forest floor a nice rust color, patterned with a fine herringbone
texture, so anything else stands out.  It was impossible to see in
the Mulberry leaf litter last week.  I got one good shot (of 3)
as fast as the camera could go.  The understory, flood debris,
and litter is so thick auto focus was goin' nuts and couldn't figure
out what to do.  Then it flew again and I didn't want
to press it or my luck, so persued it no more.  But outstanding,
this means it is finding food, and might stick for the bird count.
I had to raise the camera so slowly as it was so close and it was
fidgeting, so I was hoping it wouldn't flush before I could
get the camera up, it in the frame, and pull the trigger.....
then the auto focus wouldn't lock on it.  Arrrghhh!
But got an ID docu shot by the skin of my teeth.  (above)

Butterflies were a Mexican Yellow (same one as a few days ago) at a
residence in town, five Sleepy Orange, a Gulf Fritillary, an American
Lady or three, one Red Admiral, a Snout.  Dismal.  I guess that is
it for the season here.  Sure was nice while it lasted.

The Autumn Meadowhawk dragonfly are not a suprise though, they have
antifreeze in 'em, but the Green Darner is about the latest I've
seen one.  Usually 25dF kills them.

Dec. 14 ~ Warmed up a bit, low was low 50's dF, and a
foggy-misty-drizzly day, it was very drippy all day.
The 3 Rufous Hummers were about, and all the regular gang.
The accipiters are hounding the birds when they come in.
Heard Audubon's Oriole.

Dec. 13 ~ A toasty 35 or so this a.m., what a difference 10dF
makes between 25 and 35.  Immature Sharp-shinned and Cooper's Hawks
kept the seed eaters at bay much of the day.

Dec. 12 ~ Another 25dF or so low this a.m., was 21 in KVL and JCT.
Had to run to town first thing early, Great Blue Heron was it at
the park, no Timberdoodle.  Back here at SR as it warmed I
had a few butterflies.  Red Admiral at 41dF, American Lady
and Snout at 45dF, Painted Lady at 50dF, Orange Sulphur at 54dF,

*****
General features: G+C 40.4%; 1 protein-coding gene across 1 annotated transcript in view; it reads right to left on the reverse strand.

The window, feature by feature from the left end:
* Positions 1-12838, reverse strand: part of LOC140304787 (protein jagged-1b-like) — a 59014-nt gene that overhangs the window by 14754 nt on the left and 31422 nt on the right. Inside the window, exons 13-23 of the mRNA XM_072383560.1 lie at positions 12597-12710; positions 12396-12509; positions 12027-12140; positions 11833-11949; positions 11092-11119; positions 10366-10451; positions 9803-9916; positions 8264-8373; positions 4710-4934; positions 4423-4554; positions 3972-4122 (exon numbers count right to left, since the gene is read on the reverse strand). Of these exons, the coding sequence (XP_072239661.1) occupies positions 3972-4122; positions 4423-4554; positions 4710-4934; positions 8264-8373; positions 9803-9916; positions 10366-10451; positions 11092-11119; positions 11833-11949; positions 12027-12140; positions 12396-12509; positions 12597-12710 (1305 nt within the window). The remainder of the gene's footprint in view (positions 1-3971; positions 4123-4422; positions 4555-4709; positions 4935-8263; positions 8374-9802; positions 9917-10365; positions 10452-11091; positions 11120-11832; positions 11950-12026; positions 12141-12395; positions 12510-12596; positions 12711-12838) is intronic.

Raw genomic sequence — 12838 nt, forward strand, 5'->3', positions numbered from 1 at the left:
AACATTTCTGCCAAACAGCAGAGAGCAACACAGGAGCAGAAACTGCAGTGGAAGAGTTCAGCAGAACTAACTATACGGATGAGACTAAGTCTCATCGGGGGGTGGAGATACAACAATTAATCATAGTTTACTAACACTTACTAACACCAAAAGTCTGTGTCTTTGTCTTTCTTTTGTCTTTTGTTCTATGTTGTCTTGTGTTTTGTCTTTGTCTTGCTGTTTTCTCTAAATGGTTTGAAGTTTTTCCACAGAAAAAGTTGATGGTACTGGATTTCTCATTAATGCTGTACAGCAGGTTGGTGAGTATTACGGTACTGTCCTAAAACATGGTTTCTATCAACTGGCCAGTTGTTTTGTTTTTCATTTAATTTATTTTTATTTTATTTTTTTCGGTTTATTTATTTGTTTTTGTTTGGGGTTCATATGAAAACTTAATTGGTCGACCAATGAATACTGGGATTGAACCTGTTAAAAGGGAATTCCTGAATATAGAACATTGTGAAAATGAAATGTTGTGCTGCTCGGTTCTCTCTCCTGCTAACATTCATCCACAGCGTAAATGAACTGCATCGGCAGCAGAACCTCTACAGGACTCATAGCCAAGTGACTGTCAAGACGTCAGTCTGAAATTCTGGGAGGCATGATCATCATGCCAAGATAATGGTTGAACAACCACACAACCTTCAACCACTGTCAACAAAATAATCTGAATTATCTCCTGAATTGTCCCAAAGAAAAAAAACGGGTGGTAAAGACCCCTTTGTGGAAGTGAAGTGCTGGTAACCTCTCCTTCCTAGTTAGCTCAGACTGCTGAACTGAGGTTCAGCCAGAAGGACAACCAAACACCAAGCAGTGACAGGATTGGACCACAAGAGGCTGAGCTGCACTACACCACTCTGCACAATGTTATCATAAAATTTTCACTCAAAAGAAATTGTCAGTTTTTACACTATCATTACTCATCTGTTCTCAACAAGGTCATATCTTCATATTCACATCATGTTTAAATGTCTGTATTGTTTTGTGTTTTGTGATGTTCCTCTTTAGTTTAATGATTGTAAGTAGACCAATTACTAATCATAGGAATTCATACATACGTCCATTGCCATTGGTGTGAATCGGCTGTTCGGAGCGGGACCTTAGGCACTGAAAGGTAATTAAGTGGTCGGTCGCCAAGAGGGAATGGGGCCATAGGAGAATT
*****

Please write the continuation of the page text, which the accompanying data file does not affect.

and Dainty Sulphur at 60dF.  The white-winged Chipping Sparrow
is still around.  Two immature Cooper's Hawk went over low,
one not far behind the other.

We were up late watching the Sandy benefit concert stream so
at 11:30 p.m. and 12:30 a.m. I went out for short bursts of
meteor shower watching, the Geminids peak in a day, but
often the day before and after, or more, can be good.  At
those two 8 minute checks I was getting one meteor per minute,
and cold.  These were clearly Geminids, most were moving
NW-ish parallel and above the milky way, the other concentrated
area of repeat strikes was southward from Gemini.

Dec. 11 ~ Today was the first real freeze of the season.
Low in KVL was 23dF, Junction 19, Hondo 31, we were about
25dF or so up here on SR, surely a couple dF colder down in town.
It was about 10 hours of sub-freezing.  Definitely 3 different
Rufous Hummer still there, the adult female came in, besides the
adult and immature males.  They were there at 7:11 a.m., less
than 5 minutes after I got the feeders out.  They were here late
last night too.  A male Harrier flew over SR in late afternoon.

Had to run to town, so a quick look around park and gardens.
A Song Sparrow below dam was my FOS, and I could not refind
the Timberdoodle (Woodcock).  Heard the Black-n-white.
Saw five Myrtle and 1 Audubon's Warbler.

Most of the flowers are shot, lots of purple (frozen) leaves,